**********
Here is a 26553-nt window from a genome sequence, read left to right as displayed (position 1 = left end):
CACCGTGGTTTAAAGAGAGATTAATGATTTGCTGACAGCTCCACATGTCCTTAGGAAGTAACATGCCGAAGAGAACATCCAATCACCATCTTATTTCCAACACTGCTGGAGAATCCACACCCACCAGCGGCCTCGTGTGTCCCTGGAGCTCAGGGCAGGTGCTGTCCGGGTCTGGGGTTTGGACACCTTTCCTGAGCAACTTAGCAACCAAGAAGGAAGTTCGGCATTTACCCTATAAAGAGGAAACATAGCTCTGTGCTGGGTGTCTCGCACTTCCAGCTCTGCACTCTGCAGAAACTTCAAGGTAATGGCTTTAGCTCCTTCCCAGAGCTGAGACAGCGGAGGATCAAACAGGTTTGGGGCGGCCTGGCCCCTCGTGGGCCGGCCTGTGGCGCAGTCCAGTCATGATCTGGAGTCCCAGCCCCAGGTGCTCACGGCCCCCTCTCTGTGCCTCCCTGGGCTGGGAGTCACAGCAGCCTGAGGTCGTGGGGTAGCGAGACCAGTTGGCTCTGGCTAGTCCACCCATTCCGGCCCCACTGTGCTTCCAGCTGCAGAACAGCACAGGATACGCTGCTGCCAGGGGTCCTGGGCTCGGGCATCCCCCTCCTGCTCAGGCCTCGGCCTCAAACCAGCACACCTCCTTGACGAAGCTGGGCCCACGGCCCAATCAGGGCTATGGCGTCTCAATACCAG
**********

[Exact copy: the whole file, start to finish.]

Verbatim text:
Here is a 26553-nt window from a genome sequence, read left to right as displayed (position 1 = left end):
CACCGTGGTTTAAAGAGAGATTAATGATTTGCTGACAGCTCCACATGTCCTTAGGAAGTAACATGCCGAAGAGAACATCCAATCACCATCTTATTTCCAACACTGCTGGAGAATCCACACCCACCAGCGGCCTCGTGTGTCCCTGGAGCTCAGGGCAGGTGCTGTCCGGGTCTGGGGTTTGGACACCTTTCCTGAGCAACTTAGCAACCAAGAAGGAAGTTCGGCATTTACCCTATAAAGAGGAAACATAGCTCTGTGCTGGGTGTCTCGCACTTCCAGCTCTGCACTCTGCAGAAACTTCAAGGTAATGGCTTTAGCTCCTTCCCAGAGCTGAGACAGCGGAGGATCAAACAGGTTTGGGGCGGCCTGGCCCCTCGTGGGCCGGCCTGTGGCGCAGTCCAGTCATGATCTGGAGTCCCAGCCCCAGGTGCTCACGGCCCCCTCTCTGTGCCTCCCTGGGCTGGGAGTCACAGCAGCCTGAGGTCGTGGGGTAGCGAGACCAGTTGGCTCTGGCTAGTCCACCCATTCCGGCCCCACTGTGCTTCCAGCTGCAGAACAGCACAGGATACGCTGCTGCCAGGGGTCCTGGGCTCGGGCATCCCCCTCCTGCTCAGGCCTCGGCCTCAAACCAGCACACCTCCTTGACGAAGCTGGGCCCACGGCCCAATCAGGGCTATGGCGTCTCAATACCAG